From Africa to Arkansas


Sub-Saharan Africa and Arkansas are worlds apart, and most people believe they couldn’t be more different. However, I’ve found that to be far from the truth.

I spent the majority of my career as an international development specialist supporting communities in Sub-Saharan Africa. In my past life, my goals and objectives were directed at helping people in far-away lands build brighter futures for themselves.

After spending 13 years of my career supporting international communities, I have learned that there are common barriers to progress that have to be overcome in order for families to access the resources they need to be successful and sustainable across generations:

Access to a safe and reliable sources of drinking water: Water is the lifeblood of healthy places.

Barrier: Residents in many villages have to walk long distances to fetch water, and plumbing is a pipedream for many folks.


Access to high-quality education: Education is the key to a brighter future for children, their families, and communities.

Barrier: Many villages are too small, can’t afford to build a schoolhouse, or are unable to pay teachers. Most children have to travel miles on foot to attend school.


Access to jobs that pay living wages: The opportunity to earn a living wage strengthens families and communities.

Barrier: Investors and employers are few and far between, so villagers struggle to start businesses or find jobs at home. Often, entrepreneurs and workers have to leave town and seek gainful employment in larger cities a few hours’ or days’ travel away from their families. And when entrepreneurs and workers leave, so does the the economic impact they could have at home.


Access to nutritious foods: Nutrition is at the heart of resident health, and health promotes productivity.

Barrier: The easiest crops to grow are often low in nutritional value or so easy to grow that everyone else is growing them too, making a diverse and nutritious diet nearly impossible. Many regions are food deserts, lacking sources of nutritious food.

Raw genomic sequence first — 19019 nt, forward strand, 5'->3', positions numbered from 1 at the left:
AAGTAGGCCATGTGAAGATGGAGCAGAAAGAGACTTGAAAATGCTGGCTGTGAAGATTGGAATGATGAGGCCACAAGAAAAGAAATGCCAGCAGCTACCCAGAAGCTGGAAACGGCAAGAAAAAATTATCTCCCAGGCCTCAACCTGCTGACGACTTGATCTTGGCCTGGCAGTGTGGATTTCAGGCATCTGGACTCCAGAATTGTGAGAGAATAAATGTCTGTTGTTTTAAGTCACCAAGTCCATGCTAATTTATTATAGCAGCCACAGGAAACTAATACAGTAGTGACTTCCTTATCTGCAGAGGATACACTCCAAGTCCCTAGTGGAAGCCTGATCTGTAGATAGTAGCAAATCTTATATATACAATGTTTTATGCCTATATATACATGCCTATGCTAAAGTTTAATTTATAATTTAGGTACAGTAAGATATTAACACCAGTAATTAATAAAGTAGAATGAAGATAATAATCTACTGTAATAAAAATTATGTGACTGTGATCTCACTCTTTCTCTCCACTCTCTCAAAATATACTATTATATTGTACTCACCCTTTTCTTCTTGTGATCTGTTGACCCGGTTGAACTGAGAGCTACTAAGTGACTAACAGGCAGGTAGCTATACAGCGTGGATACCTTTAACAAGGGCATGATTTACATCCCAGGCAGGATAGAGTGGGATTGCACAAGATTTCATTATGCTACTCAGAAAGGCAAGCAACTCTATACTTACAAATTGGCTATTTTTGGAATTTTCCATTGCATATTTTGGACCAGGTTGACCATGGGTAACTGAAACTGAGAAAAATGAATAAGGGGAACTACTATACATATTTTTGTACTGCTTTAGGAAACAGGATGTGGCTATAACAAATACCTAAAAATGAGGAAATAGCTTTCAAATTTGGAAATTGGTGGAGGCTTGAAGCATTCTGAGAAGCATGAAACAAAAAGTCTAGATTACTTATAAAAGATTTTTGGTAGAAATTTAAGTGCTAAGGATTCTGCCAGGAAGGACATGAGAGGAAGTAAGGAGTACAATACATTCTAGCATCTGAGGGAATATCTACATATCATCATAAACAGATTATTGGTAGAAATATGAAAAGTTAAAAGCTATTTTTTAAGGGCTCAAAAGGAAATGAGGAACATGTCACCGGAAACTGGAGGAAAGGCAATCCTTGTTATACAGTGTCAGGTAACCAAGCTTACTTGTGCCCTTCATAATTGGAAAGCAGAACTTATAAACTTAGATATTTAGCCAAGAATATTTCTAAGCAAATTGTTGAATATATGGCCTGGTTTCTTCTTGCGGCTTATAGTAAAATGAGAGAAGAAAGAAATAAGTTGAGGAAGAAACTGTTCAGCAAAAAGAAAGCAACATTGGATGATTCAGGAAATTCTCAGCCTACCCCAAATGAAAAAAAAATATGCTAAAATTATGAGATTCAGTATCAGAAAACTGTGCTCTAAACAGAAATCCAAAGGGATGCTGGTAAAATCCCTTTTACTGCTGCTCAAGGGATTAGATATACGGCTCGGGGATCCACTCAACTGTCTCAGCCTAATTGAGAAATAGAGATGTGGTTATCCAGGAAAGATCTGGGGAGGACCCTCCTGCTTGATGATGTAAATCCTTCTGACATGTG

Access to quality, affordable health care: Healthy people are productive people.

Barrier: If residents in rural areas get sick, they are treated at local clinics that are often under-staffed and under-resourced, and they are rarely taken to a hospital, either because hospitals are too far away or demand cash for treatment. Being treated at a hospital is a luxury, not the norm.

While traveling across Sub-Saharan Africa, I always thought, “How fortunate am I. I have the material things that allow me to be a fat, happy, oblivious American.” Little did I know the problems I was trying to help communities solve on the other side of the world existed in my home state.

My time at WRF has forced me to take a long, hard look at the challenges many Arkansans face, challenges that were more familiar than I was comfortable to admit. I, like my colleagues here at the Foundation, recently toured the state, and I heard that Arkansans lack access to many of the same resources and opportunities villagers across Sub-Saharan Africa deserve. But talking to folks in Arkansas and throughout Africa, I was encouraged and humbled by residents’ drive and enthusiasm to positively transform their hometowns.

At WRF, we help communities harness residents’ passion for improving child and family well-being and for creating a brighter future for all Arkansans. Just like in the field of international development, we aren’t able to do this for Arkansans–we can only contribute to catalyzing or accelerating change. We indirectly support residents with a shared vision for what’s possible and the determination to make that vision a reality. We directly support nonprofits in developing the plans, talent, and resources residents need to create and implement solutions that work in their local contexts.

How can you do your part to remove barriers and help your neighbors access the resources and opportunities they need to make your hometown happier, healthier, and more prosperous? It’s as easy as 1-2-3:

  1. Come together with neighbors and community leaders to create a shared vision for what’s possible

  2. Put together a plan for connecting folks with what they need to make their vision a reality

  3. Use available resources to fuel the positive change residents want

In time, you’ll see that not only can your contribution of time and energy make a difference, it will also have ripple effects that make Arkansas a state where our children and grandchildren thrive.


Created by
Lisa Dixon
Former Organizational Effectiveness Associate (until Oct. 2019)